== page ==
* Graphic: World FX rates in 2019 tmsnrt.rs/2egbfVh
* Graphic: Trade-weighted sterling since Brexit vote tmsnrt.rs/2hwV9Hv
By Olga Cotaga
LONDON, Jan 7 (Reuters) - Sterling strengthened slightly on Tuesday as British lawmakers were set to return to parliament after the Christmas recess and prepare to vote this week on Prime Minister Boris Johnson’s EU withdrawal deal.
After winning an 80-seat majority in the lower house in last month’s election, Johnson’s Conservative Party looks more than likely to pass the bill, analysts say, paving the way for Britain’s exit from the EU on Jan. 31.
There are three days scheduled for debate before a vote on the bill on Thursday. The bill then will go to the House of Lords next Monday.
The pound was last trading up 0.1% at $1.3184, rising also by 0.25% versus the euro to 84.83 pence. It strengthened to as much as $1.3210 earlier, its highest since Jan. 2.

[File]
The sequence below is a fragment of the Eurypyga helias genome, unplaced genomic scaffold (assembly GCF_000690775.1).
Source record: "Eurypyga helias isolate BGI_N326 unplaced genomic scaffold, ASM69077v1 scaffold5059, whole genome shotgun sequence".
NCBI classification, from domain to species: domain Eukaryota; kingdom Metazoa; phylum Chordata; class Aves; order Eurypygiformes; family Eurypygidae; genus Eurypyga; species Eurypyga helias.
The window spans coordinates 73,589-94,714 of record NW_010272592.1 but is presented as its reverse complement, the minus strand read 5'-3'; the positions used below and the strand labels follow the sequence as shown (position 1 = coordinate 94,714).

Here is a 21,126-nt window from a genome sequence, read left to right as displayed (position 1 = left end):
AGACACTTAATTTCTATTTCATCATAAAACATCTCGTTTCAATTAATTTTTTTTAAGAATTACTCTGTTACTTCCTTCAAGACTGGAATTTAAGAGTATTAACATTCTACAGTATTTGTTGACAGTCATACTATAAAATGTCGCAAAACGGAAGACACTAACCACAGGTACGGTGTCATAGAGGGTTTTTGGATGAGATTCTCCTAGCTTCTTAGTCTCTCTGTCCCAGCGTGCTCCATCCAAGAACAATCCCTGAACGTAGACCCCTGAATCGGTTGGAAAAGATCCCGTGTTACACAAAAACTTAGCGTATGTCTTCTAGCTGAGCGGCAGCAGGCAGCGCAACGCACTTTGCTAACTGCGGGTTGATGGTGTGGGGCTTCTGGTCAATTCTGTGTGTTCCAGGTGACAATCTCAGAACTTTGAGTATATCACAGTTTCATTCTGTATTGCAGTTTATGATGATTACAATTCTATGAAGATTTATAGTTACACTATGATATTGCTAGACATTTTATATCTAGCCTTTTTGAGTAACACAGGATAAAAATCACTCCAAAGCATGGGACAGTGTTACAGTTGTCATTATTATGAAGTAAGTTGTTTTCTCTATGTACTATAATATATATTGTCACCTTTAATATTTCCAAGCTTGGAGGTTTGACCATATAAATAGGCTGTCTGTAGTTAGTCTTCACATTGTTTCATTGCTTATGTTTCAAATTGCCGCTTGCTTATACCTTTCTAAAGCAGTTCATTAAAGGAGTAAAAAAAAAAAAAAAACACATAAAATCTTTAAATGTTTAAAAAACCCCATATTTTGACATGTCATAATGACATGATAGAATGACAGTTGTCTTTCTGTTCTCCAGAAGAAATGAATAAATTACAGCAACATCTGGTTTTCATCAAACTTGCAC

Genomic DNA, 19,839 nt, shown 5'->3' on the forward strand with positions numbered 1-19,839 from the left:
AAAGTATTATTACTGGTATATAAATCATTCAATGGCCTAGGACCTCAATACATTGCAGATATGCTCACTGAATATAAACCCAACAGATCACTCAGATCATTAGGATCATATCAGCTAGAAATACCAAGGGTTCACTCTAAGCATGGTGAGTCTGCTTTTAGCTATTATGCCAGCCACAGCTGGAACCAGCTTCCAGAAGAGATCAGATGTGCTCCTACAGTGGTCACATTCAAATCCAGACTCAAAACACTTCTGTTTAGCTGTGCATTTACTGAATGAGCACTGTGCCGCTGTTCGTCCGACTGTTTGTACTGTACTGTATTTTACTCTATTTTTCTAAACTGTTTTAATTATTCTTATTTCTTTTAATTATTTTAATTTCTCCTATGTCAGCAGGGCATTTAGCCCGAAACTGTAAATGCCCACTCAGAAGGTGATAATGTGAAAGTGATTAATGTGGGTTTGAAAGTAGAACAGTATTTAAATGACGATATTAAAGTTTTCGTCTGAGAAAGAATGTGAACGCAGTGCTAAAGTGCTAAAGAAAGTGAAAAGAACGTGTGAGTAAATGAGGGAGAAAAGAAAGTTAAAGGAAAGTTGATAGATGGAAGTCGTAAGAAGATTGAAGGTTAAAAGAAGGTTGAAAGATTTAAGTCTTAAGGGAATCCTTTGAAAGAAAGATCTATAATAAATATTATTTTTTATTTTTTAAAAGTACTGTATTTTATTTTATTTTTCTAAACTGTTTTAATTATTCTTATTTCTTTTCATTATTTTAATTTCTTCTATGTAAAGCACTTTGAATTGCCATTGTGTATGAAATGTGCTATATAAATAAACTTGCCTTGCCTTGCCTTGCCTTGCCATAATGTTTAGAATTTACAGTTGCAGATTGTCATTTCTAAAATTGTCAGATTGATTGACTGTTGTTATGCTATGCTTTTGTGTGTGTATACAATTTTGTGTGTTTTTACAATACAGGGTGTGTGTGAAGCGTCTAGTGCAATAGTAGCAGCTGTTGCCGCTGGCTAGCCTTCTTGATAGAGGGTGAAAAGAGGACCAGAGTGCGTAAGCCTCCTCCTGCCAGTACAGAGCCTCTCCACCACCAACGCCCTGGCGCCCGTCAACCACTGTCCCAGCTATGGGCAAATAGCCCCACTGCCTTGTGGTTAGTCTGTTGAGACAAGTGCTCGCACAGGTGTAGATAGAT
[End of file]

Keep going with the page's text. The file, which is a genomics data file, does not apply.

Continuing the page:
Expectations that Britain will finally leave the bloc this month has ended uncertainty about its position and lifted sterling, but the currency is likely to come under pressure again when negotiations about Britain’s trade deal with the EU begin.
Implied volatility gauges showed no sign of investors fleeing to protect their portfolios ahead of Britain’s expected departure from the European Union on Jan. 31.
Britain’s emergency preparations for a no-deal Brexit have been halted “with immediate effect”, Sky News reported, citing a letter by a senior official at the Department for Exiting the EU.
Neil Mellor, senior forex strategist at BNY Mellon, sees further hurdles in store for the British currency and trade could be volatile.
“There’s going to be a strain on sterling going forward because it’s very clear that the EU doesn’t want to facilitate a competitor,” he said.
For now though, markets are enjoying some sort of Brexit clarity and French President Emmanuel Macron has sounded in the past “accommodating”, so more headlines like this could support sterling, Mellor said.
Investors’ views on the U.S. dollar will also impact the direction of the pound, he added. (Reporting by Olga Cotaga; Editing by Susan Fenton)